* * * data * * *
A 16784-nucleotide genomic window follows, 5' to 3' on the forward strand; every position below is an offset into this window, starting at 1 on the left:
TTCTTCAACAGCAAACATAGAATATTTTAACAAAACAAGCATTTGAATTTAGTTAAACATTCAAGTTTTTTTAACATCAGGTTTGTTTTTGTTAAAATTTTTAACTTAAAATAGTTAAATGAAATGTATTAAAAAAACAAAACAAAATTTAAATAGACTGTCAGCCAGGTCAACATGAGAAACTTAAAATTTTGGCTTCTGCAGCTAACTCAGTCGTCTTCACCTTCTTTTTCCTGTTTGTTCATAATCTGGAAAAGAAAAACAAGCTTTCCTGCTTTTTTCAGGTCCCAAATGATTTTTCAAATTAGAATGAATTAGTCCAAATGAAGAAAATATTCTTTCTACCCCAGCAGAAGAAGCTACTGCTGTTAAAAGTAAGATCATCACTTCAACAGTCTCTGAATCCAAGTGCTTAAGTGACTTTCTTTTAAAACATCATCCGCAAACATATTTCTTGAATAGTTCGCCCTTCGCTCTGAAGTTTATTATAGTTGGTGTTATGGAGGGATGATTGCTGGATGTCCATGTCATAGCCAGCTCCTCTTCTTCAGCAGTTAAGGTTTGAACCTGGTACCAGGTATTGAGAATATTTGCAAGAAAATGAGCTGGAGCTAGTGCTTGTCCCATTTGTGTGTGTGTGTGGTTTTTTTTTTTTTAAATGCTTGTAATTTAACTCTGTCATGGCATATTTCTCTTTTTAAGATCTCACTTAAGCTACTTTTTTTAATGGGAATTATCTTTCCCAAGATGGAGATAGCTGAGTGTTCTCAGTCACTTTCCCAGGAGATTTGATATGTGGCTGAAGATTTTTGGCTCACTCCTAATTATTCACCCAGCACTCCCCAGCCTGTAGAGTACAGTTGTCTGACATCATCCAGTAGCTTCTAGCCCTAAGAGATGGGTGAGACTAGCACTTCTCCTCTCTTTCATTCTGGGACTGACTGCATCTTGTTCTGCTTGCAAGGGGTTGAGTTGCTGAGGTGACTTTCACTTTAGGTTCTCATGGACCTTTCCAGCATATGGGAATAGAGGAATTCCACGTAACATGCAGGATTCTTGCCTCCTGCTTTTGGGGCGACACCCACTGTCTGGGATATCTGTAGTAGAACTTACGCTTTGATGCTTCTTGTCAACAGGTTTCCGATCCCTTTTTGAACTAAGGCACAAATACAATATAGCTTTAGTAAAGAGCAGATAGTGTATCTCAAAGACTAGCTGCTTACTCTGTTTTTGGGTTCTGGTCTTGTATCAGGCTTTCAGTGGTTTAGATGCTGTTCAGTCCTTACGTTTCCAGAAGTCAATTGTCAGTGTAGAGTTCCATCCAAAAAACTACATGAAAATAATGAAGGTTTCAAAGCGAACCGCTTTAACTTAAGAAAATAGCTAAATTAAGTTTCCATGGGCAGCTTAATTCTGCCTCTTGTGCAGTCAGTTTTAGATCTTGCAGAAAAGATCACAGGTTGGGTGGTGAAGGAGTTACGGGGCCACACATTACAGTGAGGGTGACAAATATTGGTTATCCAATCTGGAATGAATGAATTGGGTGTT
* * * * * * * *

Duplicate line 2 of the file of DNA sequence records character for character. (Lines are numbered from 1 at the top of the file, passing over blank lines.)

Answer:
TTCTTCAACAGCAAACATAGAATATTTTAACAAAACAAGCATTTGAATTTAGTTAAACATTCAAGTTTTTTTAACATCAGGTTTGTTTTTGTTAAAATTTTTAACTTAAAATAGTTAAATGAAATGTATTAAAAAAACAAAACAAAATTTAAATAGACTGTCAGCCAGGTCAACATGAGAAACTTAAAATTTTGGCTTCTGCAGCTAACTCAGTCGTCTTCACCTTCTTTTTCCTGTTTGTTCATAATCTGGAAAAGAAAAACAAGCTTTCCTGCTTTTTTCAGGTCCCAAATGATTTTTCAAATTAGAATGAATTAGTCCAAATGAAGAAAATATTCTTTCTACCCCAGCAGAAGAAGCTACTGCTGTTAAAAGTAAGATCATCACTTCAACAGTCTCTGAATCCAAGTGCTTAAGTGACTTTCTTTTAAAACATCATCCGCAAACATATTTCTTGAATAGTTCGCCCTTCGCTCTGAAGTTTATTATAGTTGGTGTTATGGAGGGATGATTGCTGGATGTCCATGTCATAGCCAGCTCCTCTTCTTCAGCAGTTAAGGTTTGAACCTGGTACCAGGTATTGAGAATATTTGCAAGAAAATGAGCTGGAGCTAGTGCTTGTCCCATTTGTGTGTGTGTGTGGTTTTTTTTTTTTTAAATGCTTGTAATTTAACTCTGTCATGGCATATTTCTCTTTTTAAGATCTCACTTAAGCTACTTTTTTTAATGGGAATTATCTTTCCCAAGATGGAGATAGCTGAGTGTTCTCAGTCACTTTCCCAGGAGATTTGATATGTGGCTGAAGATTTTTGGCTCACTCCTAATTATTCACCCAGCACTCCCCAGCCTGTAGAGTACAGTTGTCTGACATCATCCAGTAGCTTCTAGCCCTAAGAGATGGGTGAGACTAGCACTTCTCCTCTCTTTCATTCTGGGACTGACTGCATCTTGTTCTGCTTGCAAGGGGTTGAGTTGCTGAGGTGACTTTCACTTTAGGTTCTCATGGACCTTTCCAGCATATGGGAATAGAGGAATTCCACGTAACATGCAGGATTCTTGCCTCCTGCTTTTGGGGCGACACCCACTGTCTGGGATATCTGTAGTAGAACTTACGCTTTGATGCTTCTTGTCAACAGGTTTCCGATCCCTTTTTGAACTAAGGCACAAATACAATATAGCTTTAGTAAAGAGCAGATAGTGTATCTCAAAGACTAGCTGCTTACTCTGTTTTTGGGTTCTGGTCTTGTATCAGGCTTTCAGTGGTTTAGATGCTGTTCAGTCCTTACGTTTCCAGAAGTCAATTGTCAGTGTAGAGTTCCATCCAAAAAACTACATGAAAATAATGAAGGTTTCAAAGCGAACCGCTTTAACTTAAGAAAATAGCTAAATTAAGTTTCCATGGGCAGCTTAATTCTGCCTCTTGTGCAGTCAGTTTTAGATCTTGCAGAAAAGATCACAGGTTGGGTGGTGAAGGAGTTACGGGGCCACACATTACAGTGAGGGTGACAAATATTGGTTATCCAATCTGGAATGAATGAATTGGGTGTT